A career in home inspection opens the door for many opportunities. According to the American Society of Home Inspectors (ASHI), 77 percent of all homes sold in the United States and Canada are inspected before they are purchased. Home inspectors have been an important part of real estate since the mid-1970s, but demand for them was growing for several years before that.
As a home inspector, you can be employed or start a home inspection company yourself. It is the kind of job in which you do not sit at a desk in the office all day. You do have to be organized, interested in construction, and able to take initiative. The ASHI provides many resources on home inspection and even the opportunity to attend its own ASHI School of Home Inspection.
In a typical day, a home inspector is on the move inspecting homes, writing reports and speaking with clients and prospective clients, as well as marketing his or her services to real estate agents or directly to consumers. Once a contract is signed, the inspection can begin, which involves examination of the roof and exterior, basement, living spaces and attic. Inspectors will explain findings and recommendations as they go along. Based on the field notes taken during the process, the inspector writes a report, which is usually delivered within 24 hours.
Banned in 1977, asbestos was once a common material for home construction. It was used in paint and patching compounds for wall and ceiling joints. It may be found in old stove-top pads, walls and floors around wood burning stoves, certain floor tiles and especially hot water and steam pipes in old houses. Asbestos insulation is also found in insulation of oil and coal furnaces. Also, asbestos insulation was commonplace in houses built between 1930 and 1950.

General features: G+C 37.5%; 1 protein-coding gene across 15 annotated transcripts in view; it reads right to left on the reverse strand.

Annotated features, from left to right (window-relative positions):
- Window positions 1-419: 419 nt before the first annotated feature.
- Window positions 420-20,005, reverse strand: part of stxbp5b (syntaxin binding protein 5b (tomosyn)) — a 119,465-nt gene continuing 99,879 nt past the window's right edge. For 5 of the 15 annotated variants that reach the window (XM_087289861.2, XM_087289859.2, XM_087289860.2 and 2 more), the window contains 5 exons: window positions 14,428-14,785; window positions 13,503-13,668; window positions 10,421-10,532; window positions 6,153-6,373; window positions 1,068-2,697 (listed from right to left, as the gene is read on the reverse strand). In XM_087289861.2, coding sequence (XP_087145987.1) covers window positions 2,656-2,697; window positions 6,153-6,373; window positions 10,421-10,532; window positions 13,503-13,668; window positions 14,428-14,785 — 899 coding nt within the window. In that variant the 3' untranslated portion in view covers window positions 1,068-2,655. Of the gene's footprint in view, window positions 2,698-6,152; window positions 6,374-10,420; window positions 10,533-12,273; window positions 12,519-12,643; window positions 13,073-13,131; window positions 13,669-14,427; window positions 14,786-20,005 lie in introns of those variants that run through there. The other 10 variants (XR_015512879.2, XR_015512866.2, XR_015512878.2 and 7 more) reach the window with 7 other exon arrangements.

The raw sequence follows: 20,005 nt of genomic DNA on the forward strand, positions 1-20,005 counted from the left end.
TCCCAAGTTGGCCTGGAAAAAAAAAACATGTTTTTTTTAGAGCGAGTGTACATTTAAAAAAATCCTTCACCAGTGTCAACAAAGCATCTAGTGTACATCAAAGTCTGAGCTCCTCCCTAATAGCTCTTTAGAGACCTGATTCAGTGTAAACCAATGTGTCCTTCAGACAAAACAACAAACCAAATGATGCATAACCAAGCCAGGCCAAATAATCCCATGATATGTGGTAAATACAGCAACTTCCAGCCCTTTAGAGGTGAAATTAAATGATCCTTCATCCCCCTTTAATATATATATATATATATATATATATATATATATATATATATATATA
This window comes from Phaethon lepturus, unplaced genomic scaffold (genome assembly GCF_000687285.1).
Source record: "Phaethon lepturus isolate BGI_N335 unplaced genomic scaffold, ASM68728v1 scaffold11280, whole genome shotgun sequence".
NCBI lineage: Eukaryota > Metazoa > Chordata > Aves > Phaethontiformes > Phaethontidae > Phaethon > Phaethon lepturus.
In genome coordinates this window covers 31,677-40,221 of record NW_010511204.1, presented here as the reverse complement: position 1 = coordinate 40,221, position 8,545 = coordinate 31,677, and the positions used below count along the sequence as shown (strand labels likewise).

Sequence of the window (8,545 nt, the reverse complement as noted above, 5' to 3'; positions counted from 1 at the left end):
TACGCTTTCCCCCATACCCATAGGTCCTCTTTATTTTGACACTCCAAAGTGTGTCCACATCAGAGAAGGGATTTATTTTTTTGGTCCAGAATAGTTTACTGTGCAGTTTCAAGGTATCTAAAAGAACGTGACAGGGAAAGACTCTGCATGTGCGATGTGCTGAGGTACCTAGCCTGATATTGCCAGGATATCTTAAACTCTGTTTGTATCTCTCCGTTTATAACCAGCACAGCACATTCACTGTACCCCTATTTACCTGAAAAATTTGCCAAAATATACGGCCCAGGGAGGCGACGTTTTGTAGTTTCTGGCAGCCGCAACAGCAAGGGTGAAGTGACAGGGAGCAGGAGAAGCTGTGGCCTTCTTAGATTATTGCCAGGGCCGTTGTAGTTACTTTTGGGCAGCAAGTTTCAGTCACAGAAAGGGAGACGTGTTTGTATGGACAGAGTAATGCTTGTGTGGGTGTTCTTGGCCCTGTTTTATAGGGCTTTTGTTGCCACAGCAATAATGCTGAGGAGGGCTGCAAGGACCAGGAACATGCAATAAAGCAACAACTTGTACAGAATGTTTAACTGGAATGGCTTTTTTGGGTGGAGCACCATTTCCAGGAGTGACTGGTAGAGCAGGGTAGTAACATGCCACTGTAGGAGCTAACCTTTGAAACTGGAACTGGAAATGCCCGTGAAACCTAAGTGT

While certain jobs, such as firefighter, police officer, or professional football player, come with clear and well-known dangers, we all acknowledge that many jobs present a chance for work-related injuries. Even so, people in America today expect worker safety to be an important concern of employers, overseen by government regulations. In terms of asbestos exposure, however, these expectations were not always met, and even in recent history employees were subjected to conditions that placed their lives at risk.
The Types of Asbestos and Their Effects on Human Health
There are two major kinds of asbestos. Chrysotile, or "white" asbestos, is the only member of the serpentine group and was the kind most commonly used. Usually not associated with asbestos cancer or mesothelioma, this type is a relatively pliable form of the mineral. Irritation to the interior surfaces of the lungs can happen when chrysotile fibers are inhaled, however. This then causes a build-up of scar tissue that can then be a major factor in the development of asbestosis.